The long-term average return of shares over the last 122 years has been 5.3% in real terms with investors paid an average premium of 4.6% a year for the risk they have chosen to take, according to the Credit Suisse Investment Returns Yearbook 2022. The long-term analysis also reveals two key features of investing in shares during inflationary periods. Firstly, equities are negatively correlated with inflation in the short to medium-term. They are not a hedge. Yet, secondly over the long-term, they are the only asset class that consistently beats that inflation. There have been many comers to challenge shares over the centuries from tulips to hedge funds, but none has delivered as consistently.
With this in mind, equities must be a key part of the answer for investors in this high inflation and low-return environment. However, it is clearly vital to do what can be done in the short term to avoid the significant losses that could be seen throughout 2022 if Capital Economics' forecasts and those of the largest institutions prove true.
Who in this situation would say no to the option of receiving the long-term average nominal return of equities in the coming years? This return, around 7% a year, is still achievable in a wide range of market scenarios using derivative instruments that can build predictability into portfolios.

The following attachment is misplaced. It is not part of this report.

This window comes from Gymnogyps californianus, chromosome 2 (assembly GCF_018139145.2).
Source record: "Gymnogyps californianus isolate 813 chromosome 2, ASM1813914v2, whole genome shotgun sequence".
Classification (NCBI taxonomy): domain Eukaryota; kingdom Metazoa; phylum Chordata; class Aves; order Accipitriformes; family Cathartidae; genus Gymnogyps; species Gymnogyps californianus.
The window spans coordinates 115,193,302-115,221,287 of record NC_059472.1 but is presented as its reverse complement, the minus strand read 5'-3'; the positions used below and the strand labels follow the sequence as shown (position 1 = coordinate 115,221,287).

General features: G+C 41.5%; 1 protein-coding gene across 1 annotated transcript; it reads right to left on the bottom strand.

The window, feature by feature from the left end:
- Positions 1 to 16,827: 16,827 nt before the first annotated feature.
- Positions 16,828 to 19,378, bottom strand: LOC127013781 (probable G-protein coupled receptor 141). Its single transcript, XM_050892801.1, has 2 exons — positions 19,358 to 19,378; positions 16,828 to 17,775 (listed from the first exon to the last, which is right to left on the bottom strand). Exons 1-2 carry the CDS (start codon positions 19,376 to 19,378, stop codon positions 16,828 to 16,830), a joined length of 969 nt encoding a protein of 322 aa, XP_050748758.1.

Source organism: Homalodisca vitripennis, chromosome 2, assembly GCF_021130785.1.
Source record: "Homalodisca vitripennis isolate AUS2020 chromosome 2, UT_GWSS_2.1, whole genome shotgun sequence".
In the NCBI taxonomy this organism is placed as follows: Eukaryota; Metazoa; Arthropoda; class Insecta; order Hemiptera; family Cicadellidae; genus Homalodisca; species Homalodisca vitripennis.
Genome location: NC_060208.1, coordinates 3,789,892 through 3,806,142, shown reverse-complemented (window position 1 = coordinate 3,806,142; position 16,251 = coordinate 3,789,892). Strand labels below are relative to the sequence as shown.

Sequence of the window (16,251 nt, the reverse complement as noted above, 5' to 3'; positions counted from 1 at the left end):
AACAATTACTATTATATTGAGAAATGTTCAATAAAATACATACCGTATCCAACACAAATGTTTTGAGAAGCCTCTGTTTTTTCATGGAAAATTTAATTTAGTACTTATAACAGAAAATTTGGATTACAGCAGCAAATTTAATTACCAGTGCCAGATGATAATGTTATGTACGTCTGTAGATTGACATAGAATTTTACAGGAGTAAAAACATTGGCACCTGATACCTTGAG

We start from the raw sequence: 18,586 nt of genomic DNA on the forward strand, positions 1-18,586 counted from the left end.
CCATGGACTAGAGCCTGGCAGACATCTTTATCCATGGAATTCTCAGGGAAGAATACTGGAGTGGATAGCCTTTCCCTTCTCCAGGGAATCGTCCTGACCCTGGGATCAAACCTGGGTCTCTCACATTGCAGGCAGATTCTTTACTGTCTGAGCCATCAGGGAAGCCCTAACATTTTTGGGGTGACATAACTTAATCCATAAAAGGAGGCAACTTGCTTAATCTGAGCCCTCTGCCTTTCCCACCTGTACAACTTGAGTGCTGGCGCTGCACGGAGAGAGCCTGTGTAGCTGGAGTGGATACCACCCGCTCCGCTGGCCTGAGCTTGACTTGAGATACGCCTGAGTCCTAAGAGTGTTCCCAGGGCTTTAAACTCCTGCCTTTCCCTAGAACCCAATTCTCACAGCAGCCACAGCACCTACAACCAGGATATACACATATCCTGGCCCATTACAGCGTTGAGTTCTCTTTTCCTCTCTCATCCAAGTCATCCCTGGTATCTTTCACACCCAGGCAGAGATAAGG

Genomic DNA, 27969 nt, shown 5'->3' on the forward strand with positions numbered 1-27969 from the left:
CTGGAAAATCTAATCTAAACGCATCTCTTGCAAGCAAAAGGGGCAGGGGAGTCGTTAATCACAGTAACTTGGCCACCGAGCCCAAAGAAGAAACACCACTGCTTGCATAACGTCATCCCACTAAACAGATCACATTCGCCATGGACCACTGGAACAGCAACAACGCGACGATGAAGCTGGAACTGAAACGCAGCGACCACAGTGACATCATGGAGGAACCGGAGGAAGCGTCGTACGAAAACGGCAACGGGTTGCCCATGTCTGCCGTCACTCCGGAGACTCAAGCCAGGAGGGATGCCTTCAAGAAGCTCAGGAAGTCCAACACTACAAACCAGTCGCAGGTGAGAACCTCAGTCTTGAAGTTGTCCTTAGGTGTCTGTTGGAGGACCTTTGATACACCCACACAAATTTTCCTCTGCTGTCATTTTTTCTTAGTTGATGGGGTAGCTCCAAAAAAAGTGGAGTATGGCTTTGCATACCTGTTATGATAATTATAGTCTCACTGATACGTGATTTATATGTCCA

Indeed, the pricing on offer for investors purchasing derivatives that seek to achieve a fixed return of 7-8% a year over the coming six years is better today than it has been for many years. There are no free lunches of course; an investor who seeks this return must accept much of the risk of investing in shares but is able to narrow the number of market scenarios in which they will not achieve this long-term average return. This is achieved in exchange for forgoing the potential to outperform this number. In the current market forgoing that potential is a choice many wealth managers may be willing to make.
A portfolio of derivatives that behave like a classic ‘autocall' can in the current environment offer investors this 7-8% return per year over the coming six years provided investors are willing to accept the risk that if the market, most typically the FTSE 100, falls by more than around 35% and fails to recover any of that loss they will not receive this return but instead the return of the equity market itself minus dividends. Throughout the journey, such an investment that was properly marked to market would rise and fall with markets - but intrinsic value can remain in place in a way that is not possible outside of the derivatives world.
It always remains possible that a depression-like scenario will bring a loss of more than 35% from which the market does not recover for six years. Whilst it is statistically unlikely, we know that black swans do float into view. However, in this scenario, all equities will be falling.
We believe that an investment that can deliver the long-run return of shares in a world of falling equity markets and structurally weaker expected returns offers investors the possibility of building predictability into multi-asset portfolios in this most uncertain of times.
In a crisis such as this where correlations across asset classes have dramatically come together, we believe multi-asset investors should explore every tool in the box to meet the moment.
This article can also be read here: Professional Adviser